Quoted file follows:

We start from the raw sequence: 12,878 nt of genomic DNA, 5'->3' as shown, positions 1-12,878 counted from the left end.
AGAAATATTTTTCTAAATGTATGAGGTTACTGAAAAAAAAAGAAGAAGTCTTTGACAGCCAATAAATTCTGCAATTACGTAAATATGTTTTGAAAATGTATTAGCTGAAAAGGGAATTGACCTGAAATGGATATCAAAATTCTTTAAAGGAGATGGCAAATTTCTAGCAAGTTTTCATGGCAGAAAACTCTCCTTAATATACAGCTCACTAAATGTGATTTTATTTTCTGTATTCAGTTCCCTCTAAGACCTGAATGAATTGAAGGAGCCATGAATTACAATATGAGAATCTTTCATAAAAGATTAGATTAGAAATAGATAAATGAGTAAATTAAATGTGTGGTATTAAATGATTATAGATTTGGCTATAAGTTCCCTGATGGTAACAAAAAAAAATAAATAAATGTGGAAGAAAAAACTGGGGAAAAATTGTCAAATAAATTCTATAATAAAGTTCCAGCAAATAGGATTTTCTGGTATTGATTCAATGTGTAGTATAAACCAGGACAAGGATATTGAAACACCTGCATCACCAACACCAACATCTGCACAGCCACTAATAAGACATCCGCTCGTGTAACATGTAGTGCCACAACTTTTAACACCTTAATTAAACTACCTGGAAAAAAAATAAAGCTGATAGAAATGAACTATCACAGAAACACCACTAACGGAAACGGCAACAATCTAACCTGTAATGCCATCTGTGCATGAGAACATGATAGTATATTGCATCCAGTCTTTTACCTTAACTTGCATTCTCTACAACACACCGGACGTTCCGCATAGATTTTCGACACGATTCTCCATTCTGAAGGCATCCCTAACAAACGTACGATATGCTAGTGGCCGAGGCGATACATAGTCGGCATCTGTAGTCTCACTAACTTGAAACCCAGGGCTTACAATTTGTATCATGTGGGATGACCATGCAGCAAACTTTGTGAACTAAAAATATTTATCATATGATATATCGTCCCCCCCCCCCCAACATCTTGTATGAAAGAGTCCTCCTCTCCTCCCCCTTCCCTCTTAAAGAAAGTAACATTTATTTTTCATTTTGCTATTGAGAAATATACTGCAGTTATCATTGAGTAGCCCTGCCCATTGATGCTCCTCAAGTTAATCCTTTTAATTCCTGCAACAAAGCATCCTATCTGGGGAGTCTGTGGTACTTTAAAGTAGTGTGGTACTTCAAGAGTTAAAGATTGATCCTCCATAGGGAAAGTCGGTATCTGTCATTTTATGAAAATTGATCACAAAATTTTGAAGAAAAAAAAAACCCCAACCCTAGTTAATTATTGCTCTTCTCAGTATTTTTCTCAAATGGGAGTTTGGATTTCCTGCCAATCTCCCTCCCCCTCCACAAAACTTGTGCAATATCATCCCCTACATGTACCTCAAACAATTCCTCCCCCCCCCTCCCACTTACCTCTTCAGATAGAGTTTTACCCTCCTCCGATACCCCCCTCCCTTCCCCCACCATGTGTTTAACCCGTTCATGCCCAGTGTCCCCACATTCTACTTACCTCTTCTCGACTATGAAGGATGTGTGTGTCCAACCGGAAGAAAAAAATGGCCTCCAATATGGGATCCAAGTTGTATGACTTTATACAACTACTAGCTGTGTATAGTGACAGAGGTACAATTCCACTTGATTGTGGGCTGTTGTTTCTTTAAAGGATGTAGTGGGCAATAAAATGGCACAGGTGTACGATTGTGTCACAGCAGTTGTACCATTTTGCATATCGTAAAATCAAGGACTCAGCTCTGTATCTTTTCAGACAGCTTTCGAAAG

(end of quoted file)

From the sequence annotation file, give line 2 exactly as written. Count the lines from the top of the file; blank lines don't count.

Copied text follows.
AGAAATATTTTTCTAAATGTATGAGGTTACTGAAAAAAAAAGAAGAAGTCTTTGACAGCCAATAAATTCTGCAATTACGTAAATATGTTTTGAAAATGTATTAGCTGAAAAGGGAATTGACCTGAAATGGATATCAAAATTCTTTAAAGGAGATGGCAAATTTCTAGCAAGTTTTCATGGCAGAAAACTCTCCTTAATATACAGCTCACTAAATGTGATTTTATTTTCTGTATTCAGTTCCCTCTAAGACCTGAATGAATTGAAGGAGCCATGAATTACAATATGAGAATCTTTCATAAAAGATTAGATTAGAAATAGATAAATGAGTAAATTAAATGTGTGGTATTAAATGATTATAGATTTGGCTATAAGTTCCCTGATGGTAACAAAAAAAAATAAATAAATGTGGAAGAAAAAACTGGGGAAAAATTGTCAAATAAATTCTATAATAAAGTTCCAGCAAATAGGATTTTCTGGTATTGATTCAATGTGTAGTATAAACCAGGACAAGGATATTGAAACACCTGCATCACCAACACCAACATCTGCACAGCCACTAATAAGACATCCGCTCGTGTAACATGTAGTGCCACAACTTTTAACACCTTAATTAAACTACCTGGAAAAAAAATAAAGCTGATAGAAATGAACTATCACAGAAACACCACTAACGGAAACGGCAACAATCTAACCTGTAATGCCATCTGTGCATGAGAACATGATAGTATATTGCATCCAGTCTTTTACCTTAACTTGCATTCTCTACAACACACCGGACGTTCCGCATAGATTTTCGACACGATTCTCCATTCTGAAGGCATCCCTAACAAACGTACGATATGCTAGTGGCCGAGGCGATACATAGTCGGCATCTGTAGTCTCACTAACTTGAAACCCAGGGCTTACAATTTGTATCATGTGGGATGACCATGCAGCAAACTTTGTGAACTAAAAATATTTATCATATGATATATCGTCCCCCCCCCCCCAACATCTTGTATGAAAGAGTCCTCCTCTCCTCCCCCTTCCCTCTTAAAGAAAGTAACATTTATTTTTCATTTTGCTATTGAGAAATATACTGCAGTTATCATTGAGTAGCCCTGCCCATTGATGCTCCTCAAGTTAATCCTTTTAATTCCTGCAACAAAGCATCCTATCTGGGGAGTCTGTGGTACTTTAAAGTAGTGTGGTACTTCAAGAGTTAAAGATTGATCCTCCATAGGGAAAGTCGGTATCTGTCATTTTATGAAAATTGATCACAAAATTTTGAAGAAAAAAAAAACCCCAACCCTAGTTAATTATTGCTCTTCTCAGTATTTTTCTCAAATGGGAGTTTGGATTTCCTGCCAATCTCCCTCCCCCTCCACAAAACTTGTGCAATATCATCCCCTACATGTACCTCAAACAATTCCTCCCCCCCCCTCCCACTTACCTCTTCAGATAGAGTTTTACCCTCCTCCGATACCCCCCTCCCTTCCCCCACCATGTGTTTAACCCGTTCATGCCCAGTGTCCCCACATTCTACTTACCTCTTCTCGACTATGAAGGATGTGTGTGTCCAACCGGAAGAAAAAAATGGCCTCCAATATGGGATCCAAGTTGTATGACTTTATACAACTACTAGCTGTGTATAGTGACAGAGGTACAATTCCACTTGATTGTGGGCTGTTGTTTCTTTAAAGGATGTAGTGGGCAATAAAATGGCACAGGTGTACGATTGTGTCACAGCAGTTGTACCATTTTGCATATCGTAAAATCAAGGACTCAGCTCTGTATCTTTTCAGACAGCTTTCGAAAG